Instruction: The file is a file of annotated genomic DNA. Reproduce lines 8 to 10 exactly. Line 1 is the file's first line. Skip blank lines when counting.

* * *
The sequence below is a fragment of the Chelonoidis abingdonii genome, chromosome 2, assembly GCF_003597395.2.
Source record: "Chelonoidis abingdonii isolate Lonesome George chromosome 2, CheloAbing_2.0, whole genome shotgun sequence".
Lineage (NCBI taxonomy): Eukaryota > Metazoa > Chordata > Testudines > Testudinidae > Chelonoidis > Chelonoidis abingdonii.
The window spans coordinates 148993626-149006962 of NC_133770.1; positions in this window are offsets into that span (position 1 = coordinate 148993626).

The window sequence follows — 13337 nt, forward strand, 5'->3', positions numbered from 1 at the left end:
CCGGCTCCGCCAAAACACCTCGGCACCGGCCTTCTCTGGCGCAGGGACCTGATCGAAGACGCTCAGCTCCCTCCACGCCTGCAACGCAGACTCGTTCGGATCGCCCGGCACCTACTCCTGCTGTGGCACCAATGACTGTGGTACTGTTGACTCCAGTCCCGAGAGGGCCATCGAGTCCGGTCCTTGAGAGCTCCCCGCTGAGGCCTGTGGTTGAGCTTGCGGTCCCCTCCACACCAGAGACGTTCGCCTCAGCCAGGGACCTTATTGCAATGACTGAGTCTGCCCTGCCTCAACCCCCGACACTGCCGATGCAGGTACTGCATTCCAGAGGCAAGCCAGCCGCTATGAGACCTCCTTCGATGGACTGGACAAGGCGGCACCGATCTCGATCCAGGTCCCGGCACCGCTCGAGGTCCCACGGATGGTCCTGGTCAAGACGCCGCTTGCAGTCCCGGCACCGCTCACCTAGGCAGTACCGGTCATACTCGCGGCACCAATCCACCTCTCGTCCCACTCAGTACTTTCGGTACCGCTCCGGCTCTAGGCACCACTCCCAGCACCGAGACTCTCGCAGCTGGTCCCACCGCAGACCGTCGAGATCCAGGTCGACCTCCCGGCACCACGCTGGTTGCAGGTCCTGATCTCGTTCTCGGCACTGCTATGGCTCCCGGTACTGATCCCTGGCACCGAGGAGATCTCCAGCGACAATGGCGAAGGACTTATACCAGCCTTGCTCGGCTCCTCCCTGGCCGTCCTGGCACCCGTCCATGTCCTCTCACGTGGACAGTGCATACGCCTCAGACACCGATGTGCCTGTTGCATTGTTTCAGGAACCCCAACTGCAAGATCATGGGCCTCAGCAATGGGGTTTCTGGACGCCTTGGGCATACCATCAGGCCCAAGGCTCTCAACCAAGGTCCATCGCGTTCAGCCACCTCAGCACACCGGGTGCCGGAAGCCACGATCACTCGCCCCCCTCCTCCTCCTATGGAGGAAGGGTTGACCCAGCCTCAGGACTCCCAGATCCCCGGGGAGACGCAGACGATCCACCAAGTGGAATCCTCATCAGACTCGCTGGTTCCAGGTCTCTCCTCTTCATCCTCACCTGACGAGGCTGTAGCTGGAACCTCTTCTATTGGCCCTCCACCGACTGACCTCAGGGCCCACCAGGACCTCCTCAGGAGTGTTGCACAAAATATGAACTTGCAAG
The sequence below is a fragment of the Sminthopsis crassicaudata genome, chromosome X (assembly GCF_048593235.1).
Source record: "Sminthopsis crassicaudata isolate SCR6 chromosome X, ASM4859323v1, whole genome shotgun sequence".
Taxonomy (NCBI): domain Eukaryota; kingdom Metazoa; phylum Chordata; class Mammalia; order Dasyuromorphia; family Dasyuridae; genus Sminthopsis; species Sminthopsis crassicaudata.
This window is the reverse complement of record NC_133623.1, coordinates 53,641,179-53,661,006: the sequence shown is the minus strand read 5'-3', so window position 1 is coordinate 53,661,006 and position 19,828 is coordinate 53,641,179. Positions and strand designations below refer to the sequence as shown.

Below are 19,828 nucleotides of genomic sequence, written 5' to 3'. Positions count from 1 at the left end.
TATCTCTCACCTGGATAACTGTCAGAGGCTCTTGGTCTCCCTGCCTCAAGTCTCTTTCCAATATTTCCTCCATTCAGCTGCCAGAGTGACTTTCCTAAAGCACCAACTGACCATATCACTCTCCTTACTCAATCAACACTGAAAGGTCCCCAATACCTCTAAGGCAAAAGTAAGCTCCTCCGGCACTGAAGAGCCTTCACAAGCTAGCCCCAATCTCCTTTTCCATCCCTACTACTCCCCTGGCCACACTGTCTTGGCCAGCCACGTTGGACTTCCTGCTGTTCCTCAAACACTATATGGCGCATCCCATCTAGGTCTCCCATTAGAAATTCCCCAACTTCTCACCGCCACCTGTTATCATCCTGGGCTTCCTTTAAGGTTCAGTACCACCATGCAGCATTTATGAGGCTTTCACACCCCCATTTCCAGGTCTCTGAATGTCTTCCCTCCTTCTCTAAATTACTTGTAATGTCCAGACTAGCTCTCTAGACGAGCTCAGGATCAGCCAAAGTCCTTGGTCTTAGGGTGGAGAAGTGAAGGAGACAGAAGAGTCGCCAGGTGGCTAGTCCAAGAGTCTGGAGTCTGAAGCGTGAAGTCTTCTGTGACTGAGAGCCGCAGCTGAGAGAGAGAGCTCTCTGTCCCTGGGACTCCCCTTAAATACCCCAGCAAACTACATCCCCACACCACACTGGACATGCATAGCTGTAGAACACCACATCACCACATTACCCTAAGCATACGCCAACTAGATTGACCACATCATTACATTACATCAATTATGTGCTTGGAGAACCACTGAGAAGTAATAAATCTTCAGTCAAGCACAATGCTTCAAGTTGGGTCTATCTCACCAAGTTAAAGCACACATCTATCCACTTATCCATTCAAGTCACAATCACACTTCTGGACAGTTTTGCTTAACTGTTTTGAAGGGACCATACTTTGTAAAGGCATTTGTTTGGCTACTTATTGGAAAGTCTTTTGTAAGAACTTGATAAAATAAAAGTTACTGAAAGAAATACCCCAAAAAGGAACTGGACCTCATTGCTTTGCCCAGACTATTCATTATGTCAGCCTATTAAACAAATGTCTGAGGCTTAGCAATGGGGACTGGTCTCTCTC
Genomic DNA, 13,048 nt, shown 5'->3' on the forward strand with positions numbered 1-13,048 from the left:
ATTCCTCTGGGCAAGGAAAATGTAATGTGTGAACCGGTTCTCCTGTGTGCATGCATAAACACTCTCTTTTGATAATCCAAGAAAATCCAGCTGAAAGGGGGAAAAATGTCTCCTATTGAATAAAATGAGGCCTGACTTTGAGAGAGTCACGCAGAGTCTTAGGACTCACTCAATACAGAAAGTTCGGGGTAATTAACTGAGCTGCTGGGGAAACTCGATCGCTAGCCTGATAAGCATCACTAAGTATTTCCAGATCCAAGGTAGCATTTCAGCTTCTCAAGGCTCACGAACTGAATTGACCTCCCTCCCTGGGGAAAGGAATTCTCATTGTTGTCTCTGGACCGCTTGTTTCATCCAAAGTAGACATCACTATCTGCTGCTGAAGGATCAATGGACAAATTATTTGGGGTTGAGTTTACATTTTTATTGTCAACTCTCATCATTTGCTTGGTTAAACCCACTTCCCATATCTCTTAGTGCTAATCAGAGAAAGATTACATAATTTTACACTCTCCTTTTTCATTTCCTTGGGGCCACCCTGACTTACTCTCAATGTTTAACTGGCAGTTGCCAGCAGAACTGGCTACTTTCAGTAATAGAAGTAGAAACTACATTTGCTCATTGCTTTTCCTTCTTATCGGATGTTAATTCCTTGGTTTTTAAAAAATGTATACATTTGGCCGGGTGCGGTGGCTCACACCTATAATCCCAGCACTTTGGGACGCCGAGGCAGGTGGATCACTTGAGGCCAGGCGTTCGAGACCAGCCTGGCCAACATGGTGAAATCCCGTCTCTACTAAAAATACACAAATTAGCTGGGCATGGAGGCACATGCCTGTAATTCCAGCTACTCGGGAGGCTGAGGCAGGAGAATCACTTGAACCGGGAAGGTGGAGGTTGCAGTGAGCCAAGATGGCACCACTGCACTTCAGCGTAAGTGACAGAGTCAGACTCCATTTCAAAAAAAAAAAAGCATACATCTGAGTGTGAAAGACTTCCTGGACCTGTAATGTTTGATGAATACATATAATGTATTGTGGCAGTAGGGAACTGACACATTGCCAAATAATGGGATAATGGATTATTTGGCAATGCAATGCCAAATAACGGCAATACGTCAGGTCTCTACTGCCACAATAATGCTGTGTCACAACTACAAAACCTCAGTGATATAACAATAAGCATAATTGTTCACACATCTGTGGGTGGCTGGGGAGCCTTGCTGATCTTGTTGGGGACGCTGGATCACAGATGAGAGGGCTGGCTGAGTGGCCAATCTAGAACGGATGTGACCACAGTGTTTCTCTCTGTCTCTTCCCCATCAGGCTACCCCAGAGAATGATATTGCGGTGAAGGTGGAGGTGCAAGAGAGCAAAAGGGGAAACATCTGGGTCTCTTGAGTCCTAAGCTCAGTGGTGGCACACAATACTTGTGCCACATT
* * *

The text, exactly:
Source record: "Sminthopsis crassicaudata isolate SCR6 chromosome X, ASM4859323v1, whole genome shotgun sequence".
Taxonomy (NCBI): domain Eukaryota; kingdom Metazoa; phylum Chordata; class Mammalia; order Dasyuromorphia; family Dasyuridae; genus Sminthopsis; species Sminthopsis crassicaudata.
This window is the reverse complement of record NC_133623.1, coordinates 53,641,179-53,661,006: the sequence shown is the minus strand read 5'-3', so window position 1 is coordinate 53,661,006 and position 19,828 is coordinate 53,641,179. Positions and strand designations below refer to the sequence as shown.